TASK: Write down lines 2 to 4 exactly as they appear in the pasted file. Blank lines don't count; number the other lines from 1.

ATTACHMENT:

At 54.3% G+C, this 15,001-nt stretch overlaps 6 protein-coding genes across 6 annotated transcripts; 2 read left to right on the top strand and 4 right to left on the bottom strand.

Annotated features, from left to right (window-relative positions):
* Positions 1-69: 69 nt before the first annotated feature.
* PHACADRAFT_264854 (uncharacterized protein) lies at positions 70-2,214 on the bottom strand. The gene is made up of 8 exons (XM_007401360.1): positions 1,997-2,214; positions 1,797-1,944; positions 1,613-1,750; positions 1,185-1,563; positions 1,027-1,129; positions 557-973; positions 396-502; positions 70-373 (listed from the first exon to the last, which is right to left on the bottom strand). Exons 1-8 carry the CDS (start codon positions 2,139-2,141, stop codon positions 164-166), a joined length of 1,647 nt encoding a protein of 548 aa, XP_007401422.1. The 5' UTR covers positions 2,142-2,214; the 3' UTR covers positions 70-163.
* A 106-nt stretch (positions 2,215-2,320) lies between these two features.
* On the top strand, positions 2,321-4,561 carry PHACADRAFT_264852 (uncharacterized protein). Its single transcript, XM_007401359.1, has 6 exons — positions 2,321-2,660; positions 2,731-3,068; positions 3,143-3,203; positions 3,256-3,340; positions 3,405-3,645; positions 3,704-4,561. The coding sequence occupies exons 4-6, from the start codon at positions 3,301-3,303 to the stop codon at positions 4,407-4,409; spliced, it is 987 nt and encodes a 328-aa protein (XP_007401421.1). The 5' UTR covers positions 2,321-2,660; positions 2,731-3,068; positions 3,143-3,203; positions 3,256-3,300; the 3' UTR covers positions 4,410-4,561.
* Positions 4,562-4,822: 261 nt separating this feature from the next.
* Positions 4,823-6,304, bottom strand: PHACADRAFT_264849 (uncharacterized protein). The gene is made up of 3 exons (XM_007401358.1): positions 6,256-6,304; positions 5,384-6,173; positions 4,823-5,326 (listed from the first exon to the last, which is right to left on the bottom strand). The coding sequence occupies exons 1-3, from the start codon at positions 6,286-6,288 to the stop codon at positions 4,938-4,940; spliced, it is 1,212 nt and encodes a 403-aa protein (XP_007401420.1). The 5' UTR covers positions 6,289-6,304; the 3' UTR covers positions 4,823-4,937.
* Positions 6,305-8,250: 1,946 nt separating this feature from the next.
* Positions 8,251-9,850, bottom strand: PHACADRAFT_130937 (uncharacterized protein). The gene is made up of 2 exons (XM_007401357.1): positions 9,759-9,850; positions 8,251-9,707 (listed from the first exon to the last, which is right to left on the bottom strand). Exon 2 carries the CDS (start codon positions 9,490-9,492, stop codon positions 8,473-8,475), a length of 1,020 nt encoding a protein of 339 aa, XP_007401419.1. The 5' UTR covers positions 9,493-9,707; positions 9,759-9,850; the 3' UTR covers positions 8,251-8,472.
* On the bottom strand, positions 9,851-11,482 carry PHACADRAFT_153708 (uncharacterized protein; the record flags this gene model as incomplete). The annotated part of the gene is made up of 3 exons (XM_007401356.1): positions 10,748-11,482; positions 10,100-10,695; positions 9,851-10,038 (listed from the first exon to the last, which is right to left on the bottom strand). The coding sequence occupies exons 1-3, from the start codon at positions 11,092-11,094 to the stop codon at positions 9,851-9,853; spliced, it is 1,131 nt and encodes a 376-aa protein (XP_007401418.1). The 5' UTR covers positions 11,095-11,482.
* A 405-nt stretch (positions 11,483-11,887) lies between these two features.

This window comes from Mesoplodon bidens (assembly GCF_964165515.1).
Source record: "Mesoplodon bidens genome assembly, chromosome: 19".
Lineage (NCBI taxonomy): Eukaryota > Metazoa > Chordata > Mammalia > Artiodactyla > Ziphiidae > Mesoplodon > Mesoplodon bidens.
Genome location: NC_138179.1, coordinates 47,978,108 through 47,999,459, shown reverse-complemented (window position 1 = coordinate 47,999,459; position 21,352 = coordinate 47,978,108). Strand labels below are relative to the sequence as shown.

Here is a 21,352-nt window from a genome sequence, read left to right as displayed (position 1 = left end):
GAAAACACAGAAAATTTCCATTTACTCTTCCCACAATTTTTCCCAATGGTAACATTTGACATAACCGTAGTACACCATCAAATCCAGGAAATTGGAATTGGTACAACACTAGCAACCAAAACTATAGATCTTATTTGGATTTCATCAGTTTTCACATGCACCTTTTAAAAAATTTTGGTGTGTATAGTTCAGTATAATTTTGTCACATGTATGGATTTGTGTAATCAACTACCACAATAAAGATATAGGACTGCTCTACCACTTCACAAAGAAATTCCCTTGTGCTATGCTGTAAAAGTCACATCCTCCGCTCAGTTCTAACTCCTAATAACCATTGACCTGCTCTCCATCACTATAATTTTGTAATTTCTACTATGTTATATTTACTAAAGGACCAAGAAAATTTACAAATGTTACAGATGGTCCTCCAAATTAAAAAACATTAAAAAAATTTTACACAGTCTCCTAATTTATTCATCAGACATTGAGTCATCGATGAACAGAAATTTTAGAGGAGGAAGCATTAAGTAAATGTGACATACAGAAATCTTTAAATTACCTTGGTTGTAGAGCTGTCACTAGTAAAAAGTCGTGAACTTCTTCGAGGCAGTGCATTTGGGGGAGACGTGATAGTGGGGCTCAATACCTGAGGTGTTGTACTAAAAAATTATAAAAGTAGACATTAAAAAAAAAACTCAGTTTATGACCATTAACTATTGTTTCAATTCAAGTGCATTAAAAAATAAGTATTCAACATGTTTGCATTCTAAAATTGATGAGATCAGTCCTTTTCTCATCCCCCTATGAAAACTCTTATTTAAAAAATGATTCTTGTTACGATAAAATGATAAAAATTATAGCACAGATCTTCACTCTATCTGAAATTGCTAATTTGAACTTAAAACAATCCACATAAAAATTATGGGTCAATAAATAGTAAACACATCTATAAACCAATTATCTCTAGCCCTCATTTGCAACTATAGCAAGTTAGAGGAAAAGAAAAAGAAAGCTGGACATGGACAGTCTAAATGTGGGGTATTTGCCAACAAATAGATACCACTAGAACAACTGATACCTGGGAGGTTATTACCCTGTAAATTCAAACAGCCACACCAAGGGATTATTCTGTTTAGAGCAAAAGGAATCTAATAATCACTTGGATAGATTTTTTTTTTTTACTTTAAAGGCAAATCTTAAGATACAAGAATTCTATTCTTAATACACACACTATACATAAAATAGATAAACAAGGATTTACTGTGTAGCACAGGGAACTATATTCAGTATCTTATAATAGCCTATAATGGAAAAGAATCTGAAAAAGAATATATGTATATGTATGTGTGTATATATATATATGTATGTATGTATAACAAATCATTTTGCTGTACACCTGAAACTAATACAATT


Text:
Annotated features, from left to right (window-relative positions):
* Positions 1-69: 69 nt before the first annotated feature.
* PHACADRAFT_264854 (uncharacterized protein) lies at positions 70-2,214 on the bottom strand. The gene is made up of 8 exons (XM_007401360.1): positions 1,997-2,214; positions 1,797-1,944; positions 1,613-1,750; positions 1,185-1,563; positions 1,027-1,129; positions 557-973; positions 396-502; positions 70-373 (listed from the first exon to the last, which is right to left on the bottom strand). Exons 1-8 carry the CDS (start codon positions 2,139-2,141, stop codon positions 164-166), a joined length of 1,647 nt encoding a protein of 548 aa, XP_007401422.1. The 5' UTR covers positions 2,142-2,214; the 3' UTR covers positions 70-163.